The CGIAR Program on Fish Agri-food Systems (FISH), led by WorldFish in partnership with some of the World’s best research agencies, aims to provide research insights and solutions for more equitable and sustainable futures. WorldFish and the ARC Centre of Excellence in Coral Reef Studies have a long-standing partnership. Through the FISH program, the partnership focuses on research in developing states and coastal nations where small-scale fisheries are a way of life and a foundation of human wellbeing.
In these contexts, customary ownership, tenure rights, and collaborative management are not just ‘nice ideas’. They are fundamental principles and processes for equitable and sustainable small-scale fisheries. Bolstered and upheld by international commitments such as the United Nations/FAO-facilitated Tenure Rights Voluntary Agreement and the Small Scale Fisheries guidelines. Nonetheless, there is still a lot of learning to be done to determine in which contexts customary management, collaborative management or community-based management is effective, and to examine how research might complement local experiences and expertise. These research gaps represent the central focus of the FISH Program’s Sustainable Small Scale Fisheries flagship.
Coral reefs are an essential source of food and income for millions of people. As reef health declines, investigating and learning from ‘success stories’ will be crucial. Scientists at the ARC Centre of Excellence in Coral Reef Studies and Worldfish spent 16 years studying one such case of adaptive coral reef management in Papua New Guinea.
Since 2001, researchers worked with two communities in Papua New Guinea who employ a long-enduring customary rotational fisheries closure system, which is akin to fallow agriculture; much like allowing a crop of blackberries to run wild, and then enjoying the bountiful feast. By studying the effects of the rotational closure system, the study found a rare pattern – the coral cover was increasing substantially: from ~40% in 2001 to ~60% now (for comparison, average coral cover on the central and southern Great Barrier Reef is between 14% and 25%, respectively).
What’s more – researchers found that besides the system more than doubled the amount of fish (i.e., biomass) on the reef, also made fish easier to catch. Fish appeared to become naïve to fishing after the closure had been in place for a while: they let fishers get much closer to them before swimming away, making these now abundant fish easier to catch!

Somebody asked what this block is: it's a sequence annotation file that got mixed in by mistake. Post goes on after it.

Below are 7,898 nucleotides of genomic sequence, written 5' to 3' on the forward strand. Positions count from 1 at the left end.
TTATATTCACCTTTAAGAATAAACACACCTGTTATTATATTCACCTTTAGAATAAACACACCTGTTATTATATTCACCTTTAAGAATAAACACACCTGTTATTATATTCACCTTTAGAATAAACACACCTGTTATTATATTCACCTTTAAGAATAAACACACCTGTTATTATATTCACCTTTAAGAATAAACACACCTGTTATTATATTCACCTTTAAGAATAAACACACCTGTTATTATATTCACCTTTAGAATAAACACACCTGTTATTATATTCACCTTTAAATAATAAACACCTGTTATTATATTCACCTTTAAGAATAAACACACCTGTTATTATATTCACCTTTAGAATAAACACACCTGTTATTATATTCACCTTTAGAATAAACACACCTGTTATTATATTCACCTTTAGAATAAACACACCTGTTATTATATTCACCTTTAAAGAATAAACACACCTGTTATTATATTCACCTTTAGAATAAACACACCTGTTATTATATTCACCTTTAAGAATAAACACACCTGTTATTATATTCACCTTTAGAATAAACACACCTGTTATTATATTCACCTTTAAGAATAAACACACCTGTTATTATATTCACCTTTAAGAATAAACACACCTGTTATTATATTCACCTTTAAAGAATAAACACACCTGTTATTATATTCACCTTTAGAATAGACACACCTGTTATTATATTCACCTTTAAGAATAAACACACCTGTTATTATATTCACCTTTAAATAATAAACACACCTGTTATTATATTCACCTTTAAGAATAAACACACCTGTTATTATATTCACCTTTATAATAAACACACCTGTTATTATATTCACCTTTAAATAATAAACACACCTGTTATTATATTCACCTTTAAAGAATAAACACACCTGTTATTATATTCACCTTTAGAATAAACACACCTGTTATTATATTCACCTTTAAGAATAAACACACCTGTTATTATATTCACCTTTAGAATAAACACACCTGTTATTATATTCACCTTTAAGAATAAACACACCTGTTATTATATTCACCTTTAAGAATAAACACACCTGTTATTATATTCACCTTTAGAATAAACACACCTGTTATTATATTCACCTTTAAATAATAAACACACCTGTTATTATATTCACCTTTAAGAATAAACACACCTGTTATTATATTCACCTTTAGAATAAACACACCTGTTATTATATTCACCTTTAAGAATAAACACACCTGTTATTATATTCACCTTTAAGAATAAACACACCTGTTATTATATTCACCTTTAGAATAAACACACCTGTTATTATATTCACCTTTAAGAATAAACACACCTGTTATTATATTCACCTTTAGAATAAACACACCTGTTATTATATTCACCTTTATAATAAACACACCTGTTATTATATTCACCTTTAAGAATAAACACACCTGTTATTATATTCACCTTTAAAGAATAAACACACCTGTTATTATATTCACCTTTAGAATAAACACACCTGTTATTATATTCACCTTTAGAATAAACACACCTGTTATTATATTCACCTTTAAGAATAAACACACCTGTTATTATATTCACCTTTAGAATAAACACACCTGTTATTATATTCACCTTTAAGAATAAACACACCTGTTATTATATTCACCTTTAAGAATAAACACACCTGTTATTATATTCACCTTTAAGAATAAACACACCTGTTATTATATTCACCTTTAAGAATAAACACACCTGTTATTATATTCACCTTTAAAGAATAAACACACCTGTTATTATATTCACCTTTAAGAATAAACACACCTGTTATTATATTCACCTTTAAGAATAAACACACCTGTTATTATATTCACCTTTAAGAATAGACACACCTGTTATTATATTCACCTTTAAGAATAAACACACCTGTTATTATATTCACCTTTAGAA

When reefs reopened to fishing, communities held a feast of freshly caught lobsters and smoked fish combined with a ceremony where leaders expounded the success of the reef closure. In fact, our research found that almost everybody in the community felt this system was beneficial for their livelihoods. Coupled with its positive ecological impacts on local reefs, this seems to be a fairy-tale success story, except we also found that over a more extended time, the overall number of fish is dropping. So, while the management system ‘boosts’ fish numbers in the short term, it doesn’t seem to be able to stem the overall impacts of fishing in the long term. The good news is that this might be able to be amended if the intervals between closures are shortened
Answering the big question “What made the system work?” researchers found that the communities were leveraging insights about human behaviour that mainstream conservation is only just starting to explore. For example, leaders had a ‘carrot-and-stick’ approach to compliance that leveraged social norms around shame and respect. People that followed the rules got rewarded, while the community publicly shamed the transgressors. There was also a strong sense of community, respect for leaders, participation by community members in the decision-making process, and local ownership of the reef that excluded “outsiders” from fishing the community’s fishing grounds.
This research has broader implications for conservation. While the specific practice studied – a rotational closure system – may not be applicable everywhere, there are some transferrable lessons, including the benefits of having a system of property rights, encouraging participation, and leveraging insights about human behaviour to encourage more pro-environmental practices.
Some local tropical communities have practices in place to look after their reefs that are good for the environment and good for people: conservation should seek to learn from them, and the global community should all try to curtail broad-scale pressures like climate change that would disrupt them.
Note, this blog was originally published by the ARC Centre of Excellence for Coral Reef Studies at www.coralcoe.org.au/blog/lessons-from-the-pacific-about-balancing-community-and-environmental-needs
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